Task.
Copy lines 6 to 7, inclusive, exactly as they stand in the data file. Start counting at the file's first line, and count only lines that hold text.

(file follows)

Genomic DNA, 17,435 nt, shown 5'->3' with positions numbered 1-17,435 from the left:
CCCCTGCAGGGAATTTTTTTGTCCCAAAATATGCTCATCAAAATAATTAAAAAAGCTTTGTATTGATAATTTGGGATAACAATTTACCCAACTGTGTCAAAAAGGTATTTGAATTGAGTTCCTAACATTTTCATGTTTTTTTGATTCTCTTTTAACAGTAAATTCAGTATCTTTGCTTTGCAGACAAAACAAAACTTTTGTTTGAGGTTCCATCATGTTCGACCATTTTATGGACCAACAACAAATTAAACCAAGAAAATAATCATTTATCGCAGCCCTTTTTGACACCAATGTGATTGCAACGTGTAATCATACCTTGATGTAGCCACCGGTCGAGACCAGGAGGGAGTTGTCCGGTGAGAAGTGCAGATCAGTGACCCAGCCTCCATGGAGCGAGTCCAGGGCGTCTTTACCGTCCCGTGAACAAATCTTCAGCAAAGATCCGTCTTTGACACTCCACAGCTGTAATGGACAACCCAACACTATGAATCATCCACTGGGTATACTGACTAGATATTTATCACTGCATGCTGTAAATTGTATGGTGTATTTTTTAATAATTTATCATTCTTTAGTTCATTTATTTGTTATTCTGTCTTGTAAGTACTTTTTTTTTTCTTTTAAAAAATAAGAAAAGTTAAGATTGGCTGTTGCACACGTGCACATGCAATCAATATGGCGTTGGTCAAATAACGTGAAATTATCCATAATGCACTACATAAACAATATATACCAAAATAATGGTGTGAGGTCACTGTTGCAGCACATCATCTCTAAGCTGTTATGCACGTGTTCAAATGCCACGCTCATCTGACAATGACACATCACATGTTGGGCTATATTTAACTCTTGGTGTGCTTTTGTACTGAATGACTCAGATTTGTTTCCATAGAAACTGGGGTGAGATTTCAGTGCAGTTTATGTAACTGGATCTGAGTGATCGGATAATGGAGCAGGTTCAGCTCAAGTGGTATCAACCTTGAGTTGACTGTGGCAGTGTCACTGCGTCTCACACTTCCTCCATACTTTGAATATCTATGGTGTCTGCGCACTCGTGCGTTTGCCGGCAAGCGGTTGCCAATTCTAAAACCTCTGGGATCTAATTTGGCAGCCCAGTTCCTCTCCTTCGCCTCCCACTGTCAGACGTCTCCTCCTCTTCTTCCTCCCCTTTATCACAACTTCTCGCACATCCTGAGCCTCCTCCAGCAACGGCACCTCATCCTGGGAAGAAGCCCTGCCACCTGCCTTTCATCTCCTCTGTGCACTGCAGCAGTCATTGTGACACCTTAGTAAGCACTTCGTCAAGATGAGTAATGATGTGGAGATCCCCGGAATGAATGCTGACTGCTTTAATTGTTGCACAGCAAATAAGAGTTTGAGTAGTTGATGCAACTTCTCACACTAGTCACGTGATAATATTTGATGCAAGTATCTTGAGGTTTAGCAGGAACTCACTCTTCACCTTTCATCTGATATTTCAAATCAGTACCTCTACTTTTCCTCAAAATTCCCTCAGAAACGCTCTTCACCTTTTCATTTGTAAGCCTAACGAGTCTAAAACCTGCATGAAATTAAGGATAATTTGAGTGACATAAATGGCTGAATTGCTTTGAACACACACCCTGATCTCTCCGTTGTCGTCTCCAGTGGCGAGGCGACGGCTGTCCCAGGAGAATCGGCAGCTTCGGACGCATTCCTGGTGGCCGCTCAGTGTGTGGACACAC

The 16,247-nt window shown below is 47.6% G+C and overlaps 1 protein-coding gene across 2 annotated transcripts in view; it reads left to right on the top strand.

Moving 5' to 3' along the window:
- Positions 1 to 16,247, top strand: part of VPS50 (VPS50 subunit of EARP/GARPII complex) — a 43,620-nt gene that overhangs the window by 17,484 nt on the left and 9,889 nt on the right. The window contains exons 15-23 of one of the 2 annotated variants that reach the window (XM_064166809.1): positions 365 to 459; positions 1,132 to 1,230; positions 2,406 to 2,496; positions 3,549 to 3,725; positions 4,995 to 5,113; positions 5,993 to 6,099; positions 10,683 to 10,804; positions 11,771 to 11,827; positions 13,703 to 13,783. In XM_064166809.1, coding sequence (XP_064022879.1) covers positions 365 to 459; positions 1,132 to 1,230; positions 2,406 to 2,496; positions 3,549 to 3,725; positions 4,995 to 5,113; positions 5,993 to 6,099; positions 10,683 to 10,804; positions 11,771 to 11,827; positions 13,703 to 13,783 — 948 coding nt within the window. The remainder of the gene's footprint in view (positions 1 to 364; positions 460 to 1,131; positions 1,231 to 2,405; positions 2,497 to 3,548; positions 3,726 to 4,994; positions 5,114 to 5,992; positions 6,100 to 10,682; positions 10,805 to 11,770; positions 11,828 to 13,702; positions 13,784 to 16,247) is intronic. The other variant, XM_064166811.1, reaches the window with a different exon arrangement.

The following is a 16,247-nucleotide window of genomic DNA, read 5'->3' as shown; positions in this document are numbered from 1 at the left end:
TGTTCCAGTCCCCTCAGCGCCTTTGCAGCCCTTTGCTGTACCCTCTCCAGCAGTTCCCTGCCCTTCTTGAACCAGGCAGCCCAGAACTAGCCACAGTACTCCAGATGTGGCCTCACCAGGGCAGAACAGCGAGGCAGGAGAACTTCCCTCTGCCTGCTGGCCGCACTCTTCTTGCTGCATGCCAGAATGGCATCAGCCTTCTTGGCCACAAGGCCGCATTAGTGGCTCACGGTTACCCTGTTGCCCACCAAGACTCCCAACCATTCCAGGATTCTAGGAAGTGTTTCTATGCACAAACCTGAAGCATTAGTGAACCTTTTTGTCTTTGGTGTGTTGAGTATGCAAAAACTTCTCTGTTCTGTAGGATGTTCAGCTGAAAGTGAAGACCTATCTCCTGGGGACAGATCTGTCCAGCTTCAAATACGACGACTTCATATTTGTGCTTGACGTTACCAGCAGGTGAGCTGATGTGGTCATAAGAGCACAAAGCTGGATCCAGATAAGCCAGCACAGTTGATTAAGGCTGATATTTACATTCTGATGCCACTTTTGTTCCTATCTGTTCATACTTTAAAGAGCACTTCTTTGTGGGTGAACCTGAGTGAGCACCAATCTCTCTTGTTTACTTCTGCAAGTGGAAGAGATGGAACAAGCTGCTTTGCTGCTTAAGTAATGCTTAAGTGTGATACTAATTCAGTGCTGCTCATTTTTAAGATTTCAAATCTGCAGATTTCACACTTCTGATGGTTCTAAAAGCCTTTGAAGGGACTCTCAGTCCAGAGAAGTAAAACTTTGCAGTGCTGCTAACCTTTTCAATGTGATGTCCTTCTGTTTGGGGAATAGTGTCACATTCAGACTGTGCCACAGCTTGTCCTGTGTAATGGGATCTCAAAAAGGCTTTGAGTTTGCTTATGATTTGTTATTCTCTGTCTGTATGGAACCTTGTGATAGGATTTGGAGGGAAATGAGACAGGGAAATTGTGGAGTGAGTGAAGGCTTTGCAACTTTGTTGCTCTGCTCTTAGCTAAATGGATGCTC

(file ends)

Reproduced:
The following is a 16,247-nucleotide window of genomic DNA, read 5'->3' as shown; positions in this document are numbered from 1 at the left end:
TGTTCCAGTCCCCTCAGCGCCTTTGCAGCCCTTTGCTGTACCCTCTCCAGCAGTTCCCTGCCCTTCTTGAACCAGGCAGCCCAGAACTAGCCACAGTACTCCAGATGTGGCCTCACCAGGGCAGAACAGCGAGGCAGGAGAACTTCCCTCTGCCTGCTGGCCGCACTCTTCTTGCTGCATGCCAGAATGGCATCAGCCTTCTTGGCCACAAGGCCGCATTAGTGGCTCACGGTTACCCTGTTGCCCACCAAGACTCCCAACCATTCCAGGATTCTAGGAAGTGTTTCTATGCACAAACCTGAAGCATTAGTGAACCTTTTTGTCTTTGGTGTGTTGAGTATGCAAAAACTTCTCTGTTCTGTAGGATGTTCAGCTGAAAGTGAAGACCTATCTCCTGGGGACAGATCTGTCCAGCTTCAAATACGACGACTTCATATTTGTGCTTGACGTTACCAGCAGGTGAGCTGATGTGGTCATAAGAGCACAAAGCTGGATCCAGATAAGCCAGCACAGTTGATTAAGGCTGATATTTACATTCTGATGCCACTTTTGTTCCTATCTGTTCATACTTTAAAGAGCACTTCTTTGTGGGTGAACCTGAGTGAGCACCAATCTCTCTTGTTTACTTCTGCAAGTGGAAGAGATGGAACAAGCTGCTTTGCTGCTTAAGTAATGCTTAAGTGTGATACTAATTCAGTGCTGCTCATTTTTAAGATTTCAAATCTGCAGATTTCACACTTCTGATGGTTCTAAAAGCCTTTGAAGGGACTCTCAGTCCAGAGAAGTAAAACTTTGCAGTGCTGCTAACCTTTTCAATGTGATGTCCTTCTGTTTGGGGAATAGTGTCACATTCAGACTGTGCCACAGCTTGTCCTGTGTAATGGGATCTCAAAAAGGCTTTGAGTTTGCTTATGATTTGTTATTCTCTGTCTGTATGGAACCTTGTGATAGGATTTGGAGGGAAATGAGACAGGGAAATTGTGGAGTGAGTGAAGGCTTTGCAACTTTGTTGCTCTGCTCTTAGCTAAATGGATGCTC